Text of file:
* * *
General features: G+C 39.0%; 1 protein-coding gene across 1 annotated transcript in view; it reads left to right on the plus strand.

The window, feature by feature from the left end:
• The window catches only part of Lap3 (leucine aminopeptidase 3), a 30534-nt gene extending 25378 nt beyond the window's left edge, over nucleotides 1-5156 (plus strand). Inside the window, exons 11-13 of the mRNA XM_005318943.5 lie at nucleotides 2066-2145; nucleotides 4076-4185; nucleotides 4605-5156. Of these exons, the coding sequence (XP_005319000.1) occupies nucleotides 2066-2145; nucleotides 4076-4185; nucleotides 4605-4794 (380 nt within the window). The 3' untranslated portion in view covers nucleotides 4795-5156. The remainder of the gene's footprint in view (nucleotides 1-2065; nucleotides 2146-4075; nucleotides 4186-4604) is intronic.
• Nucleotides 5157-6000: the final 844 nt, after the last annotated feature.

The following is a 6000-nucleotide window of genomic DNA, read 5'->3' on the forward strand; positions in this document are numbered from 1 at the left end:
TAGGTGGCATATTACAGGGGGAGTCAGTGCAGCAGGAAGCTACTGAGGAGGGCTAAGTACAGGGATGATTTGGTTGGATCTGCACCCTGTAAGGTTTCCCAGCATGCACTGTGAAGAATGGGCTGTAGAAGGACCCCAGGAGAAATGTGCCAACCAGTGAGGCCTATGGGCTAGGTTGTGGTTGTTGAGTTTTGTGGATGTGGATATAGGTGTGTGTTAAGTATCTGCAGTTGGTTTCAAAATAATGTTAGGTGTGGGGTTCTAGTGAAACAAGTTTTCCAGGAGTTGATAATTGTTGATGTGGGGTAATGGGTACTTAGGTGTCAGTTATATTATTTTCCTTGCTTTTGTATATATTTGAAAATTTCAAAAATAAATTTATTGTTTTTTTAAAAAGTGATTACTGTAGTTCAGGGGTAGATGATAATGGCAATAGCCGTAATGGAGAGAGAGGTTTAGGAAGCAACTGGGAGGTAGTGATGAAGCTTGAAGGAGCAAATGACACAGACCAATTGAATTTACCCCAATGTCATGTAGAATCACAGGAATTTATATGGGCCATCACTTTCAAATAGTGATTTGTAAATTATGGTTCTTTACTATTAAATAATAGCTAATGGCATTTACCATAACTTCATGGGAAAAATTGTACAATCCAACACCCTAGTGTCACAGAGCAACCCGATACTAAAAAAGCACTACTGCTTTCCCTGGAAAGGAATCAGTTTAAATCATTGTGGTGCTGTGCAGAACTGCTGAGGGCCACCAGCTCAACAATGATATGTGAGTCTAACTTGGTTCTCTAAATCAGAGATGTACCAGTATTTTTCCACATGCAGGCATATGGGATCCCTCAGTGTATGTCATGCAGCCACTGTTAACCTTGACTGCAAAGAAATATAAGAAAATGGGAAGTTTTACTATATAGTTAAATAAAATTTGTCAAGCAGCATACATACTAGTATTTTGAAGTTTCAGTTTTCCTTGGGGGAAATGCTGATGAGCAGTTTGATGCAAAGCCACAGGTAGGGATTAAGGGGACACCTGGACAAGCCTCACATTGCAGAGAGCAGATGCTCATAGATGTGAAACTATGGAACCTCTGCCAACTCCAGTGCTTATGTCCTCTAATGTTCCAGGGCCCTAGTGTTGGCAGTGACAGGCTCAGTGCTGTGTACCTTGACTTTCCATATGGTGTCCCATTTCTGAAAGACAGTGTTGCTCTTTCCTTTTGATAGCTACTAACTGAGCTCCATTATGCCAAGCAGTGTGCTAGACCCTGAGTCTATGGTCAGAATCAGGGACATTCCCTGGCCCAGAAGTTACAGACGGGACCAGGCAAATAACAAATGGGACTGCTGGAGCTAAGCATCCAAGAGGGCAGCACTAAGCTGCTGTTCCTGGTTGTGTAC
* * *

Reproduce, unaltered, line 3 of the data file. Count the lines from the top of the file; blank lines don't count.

• The window catches only part of Lap3 (leucine aminopeptidase 3), a 30534-nt gene extending 25378 nt beyond the window's left edge, over nucleotides 1-5156 (plus strand). Inside the window, exons 11-13 of the mRNA XM_005318943.5 lie at nucleotides 2066-2145; nucleotides 4076-4185; nucleotides 4605-5156. Of these exons, the coding sequence (XP_005319000.1) occupies nucleotides 2066-2145; nucleotides 4076-4185; nucleotides 4605-4794 (380 nt within the window). The 3' untranslated portion in view covers nucleotides 4795-5156. The remainder of the gene's footprint in view (nucleotides 1-2065; nucleotides 2146-4075; nucleotides 4186-4604) is intronic.